Enter the Stormy Petrel: Even as Leaders and Dignitaries from around the World Were Gathering to Pay Homage and Bid a Final Farewell to Nelson Mandela, South Africa's Political Battle Lines Were Being Formed and Reformed as Elections Loom Larger. Solidly in the Mix Is Julius Malema, Who Has Already Declared Himself the True Heir to Mandela's Legacy. Tom Nevin Assesses Malema's Appeal

African Business, January 2014 | Go to article overview

Enter the Stormy Petrel: Even as Leaders and Dignitaries from around the World Were Gathering to Pay Homage and Bid a Final Farewell to Nelson Mandela, South Africa's Political Battle Lines Were Being Formed and Reformed as Elections Loom Larger. Solidly in the Mix Is Julius Malema, Who Has Already Declared Himself the True Heir to Mandela's Legacy. Tom Nevin Assesses Malema's Appeal


Julius Malema, South Africa's erstwhile ANC youth leader and the latest runner in this year's general election, is ensuring that next year's elections will be about creating an "economy for all" in a more equal sharing of the country's wealth.

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Described as the original 'India Rubber Man', he bounced back from potentially lethal setbacks. He was removed as president of the governing party's youth wing, kicked out of the ANC and dragged into court on multiple commercial criminal charges. Notwithstanding, to look at him now as the bubbling, high-spirited and supremely confident chief of the new Economic Freedom Fighters (EFF) party, you'd think he didn't have a care. Copious and rowdy support has followed his various court appearances, and filled the halls and sports grounds venues at EFF political rallies.

Supporters are almost exclusively the youth, most educated and many unemployed and all receptive to his undisguised populous message that calls for the nationalisation of such targets as agriculture, manufacturing, mining and the financial sector, and for the destruction "once and for all of economic imperialism".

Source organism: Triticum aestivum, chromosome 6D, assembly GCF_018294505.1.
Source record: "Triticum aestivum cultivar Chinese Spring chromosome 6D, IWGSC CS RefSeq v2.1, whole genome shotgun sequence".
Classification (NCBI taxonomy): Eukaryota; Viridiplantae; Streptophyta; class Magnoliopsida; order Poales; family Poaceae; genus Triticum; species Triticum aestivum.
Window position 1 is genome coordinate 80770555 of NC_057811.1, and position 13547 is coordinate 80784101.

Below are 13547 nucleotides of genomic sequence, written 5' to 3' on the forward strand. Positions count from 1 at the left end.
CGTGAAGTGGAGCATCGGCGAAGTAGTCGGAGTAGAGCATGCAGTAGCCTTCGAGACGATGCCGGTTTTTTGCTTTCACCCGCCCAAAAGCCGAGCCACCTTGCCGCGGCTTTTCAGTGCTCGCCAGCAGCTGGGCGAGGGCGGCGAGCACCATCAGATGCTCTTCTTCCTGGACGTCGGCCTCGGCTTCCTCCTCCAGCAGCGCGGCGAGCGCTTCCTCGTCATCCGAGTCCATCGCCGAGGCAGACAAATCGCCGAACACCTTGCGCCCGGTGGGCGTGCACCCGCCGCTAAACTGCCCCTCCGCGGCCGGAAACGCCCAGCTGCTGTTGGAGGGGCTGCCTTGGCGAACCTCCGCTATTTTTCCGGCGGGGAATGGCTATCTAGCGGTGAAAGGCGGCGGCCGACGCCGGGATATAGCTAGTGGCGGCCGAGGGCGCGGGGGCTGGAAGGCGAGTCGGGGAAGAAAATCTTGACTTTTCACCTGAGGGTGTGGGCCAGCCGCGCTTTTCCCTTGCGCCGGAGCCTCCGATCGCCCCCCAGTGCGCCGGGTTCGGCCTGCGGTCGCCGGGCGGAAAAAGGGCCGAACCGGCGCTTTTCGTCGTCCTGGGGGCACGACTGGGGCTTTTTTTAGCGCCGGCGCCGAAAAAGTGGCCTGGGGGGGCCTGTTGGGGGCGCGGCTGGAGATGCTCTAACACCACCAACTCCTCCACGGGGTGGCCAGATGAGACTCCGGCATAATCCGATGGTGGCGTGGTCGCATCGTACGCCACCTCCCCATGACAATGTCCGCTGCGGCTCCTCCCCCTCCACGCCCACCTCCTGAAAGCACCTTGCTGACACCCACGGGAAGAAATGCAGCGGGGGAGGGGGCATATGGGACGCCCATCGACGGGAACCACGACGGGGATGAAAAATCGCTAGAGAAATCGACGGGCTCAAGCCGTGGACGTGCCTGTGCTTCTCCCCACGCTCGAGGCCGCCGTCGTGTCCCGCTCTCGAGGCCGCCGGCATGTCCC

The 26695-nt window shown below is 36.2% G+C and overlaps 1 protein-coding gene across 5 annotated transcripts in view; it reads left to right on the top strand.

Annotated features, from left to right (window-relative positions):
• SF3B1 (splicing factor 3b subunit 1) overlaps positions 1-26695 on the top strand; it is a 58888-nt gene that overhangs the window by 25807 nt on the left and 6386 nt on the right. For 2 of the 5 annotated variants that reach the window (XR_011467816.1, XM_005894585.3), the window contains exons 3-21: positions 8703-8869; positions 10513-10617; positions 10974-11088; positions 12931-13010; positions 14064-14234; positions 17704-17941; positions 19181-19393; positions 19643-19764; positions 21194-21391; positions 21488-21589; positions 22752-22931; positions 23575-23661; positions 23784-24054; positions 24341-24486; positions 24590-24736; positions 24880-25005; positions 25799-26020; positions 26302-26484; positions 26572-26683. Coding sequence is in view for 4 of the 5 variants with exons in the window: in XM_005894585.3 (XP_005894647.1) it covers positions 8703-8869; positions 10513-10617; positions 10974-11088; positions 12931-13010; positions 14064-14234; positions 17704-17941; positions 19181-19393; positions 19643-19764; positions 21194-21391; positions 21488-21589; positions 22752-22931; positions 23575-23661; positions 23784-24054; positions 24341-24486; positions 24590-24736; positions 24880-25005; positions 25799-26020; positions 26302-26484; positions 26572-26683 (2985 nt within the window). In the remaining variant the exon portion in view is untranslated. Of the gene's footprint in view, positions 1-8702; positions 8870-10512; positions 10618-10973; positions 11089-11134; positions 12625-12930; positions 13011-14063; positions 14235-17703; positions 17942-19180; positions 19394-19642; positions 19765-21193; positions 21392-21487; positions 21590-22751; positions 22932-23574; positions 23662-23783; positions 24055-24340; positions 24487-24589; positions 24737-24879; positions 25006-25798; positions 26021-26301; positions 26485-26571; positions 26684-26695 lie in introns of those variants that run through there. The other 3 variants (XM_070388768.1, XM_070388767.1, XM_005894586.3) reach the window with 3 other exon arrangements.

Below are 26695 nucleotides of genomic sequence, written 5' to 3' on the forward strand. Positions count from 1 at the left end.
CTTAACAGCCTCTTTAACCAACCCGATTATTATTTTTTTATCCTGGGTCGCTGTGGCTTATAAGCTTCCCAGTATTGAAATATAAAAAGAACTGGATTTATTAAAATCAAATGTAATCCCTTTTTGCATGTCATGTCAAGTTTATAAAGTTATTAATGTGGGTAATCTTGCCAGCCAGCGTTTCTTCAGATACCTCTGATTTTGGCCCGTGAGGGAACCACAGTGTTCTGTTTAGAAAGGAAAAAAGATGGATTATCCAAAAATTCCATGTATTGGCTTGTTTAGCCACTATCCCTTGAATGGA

It's unlikely that Malema's EFF will form the next government but some unruliness in the political status quo can be expected. The radical new party will be a wildcat amongst South Africa's predominantly temperate administrative pigeons and some disruption in the moderate policy making process is a given.

Malema's political ambitions might well have kicked off on a propitious note. He received the news late in 2013 that his trial, in which he and four business associates face charges of fraud, corruption, money laundering and racketeering, won't be held until after the elections. The date is undecided but polling must be held on or before [30.sup.th] May.

The state prosecutor pleaded for more time, citing the matter's "voluminous nature". The judge agreed and the matter was set down for September. The prosecution alleges that the five accused misrepresented themselves to the Limpopo roads and transport department, leading to a R52m ($5.5m) contract being awarded to On-Point Engineering, a company linked to Malema's family trust. He is alleged to have made nearly R4m ($387m) from corrupt activities.

Fight political bufoonery

For the EFF chief, the court hearing was an opportunity for lusty electioneering, occasioned by the large crowd of supporters gathered for the court proceedings. "We are not here for court, we are here for [a] rally," he told the crowd from a platform erected close to the court.

"Political analysts agree that Malema has tapped into a powerful, unheard constituency-the unemployed youth. But Malema's audience, and his voting target market, are not simply unemployed," comments Verashni Pi llay of the Mail and Guardian newspaper. "To hear Malema tell it, they are ashamed and ignored. They feel left behind by their country and leaders and have a host of social ills to battle that have affected their core sense of self-HIV, rape, abuse and the shame of having no gainful employment."

Vince Musewe, a Zimbabwean economist, says listening to Julius Malema campaign sends chills down his spine. "Here in Zimbabwe those rural folk who were allocated peri-urban land before the elections are now being evicted. They have delivered the vote," he says, referring to Zimbabwe's general election last year that brought President Robert Mugabe back to power. "Progressive black South Africans must be worried. The masses are ignorant and have no inkling of what it takes to run a successful economy. All they want is better salaries, better houses, social grants and jobs, but today these come through intelligent economic management and not through the outright repossession of land and companies by politicians and their cronies.

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Enter the Stormy Petrel: Even as Leaders and Dignitaries from around the World Were Gathering to Pay Homage and Bid a Final Farewell to Nelson Mandela, South Africa's Political Battle Lines Were Being Formed and Reformed as Elections Loom Larger. Solidly in the Mix Is Julius Malema, Who Has Already Declared Himself the True Heir to Mandela's Legacy. Tom Nevin Assesses Malema's Appeal
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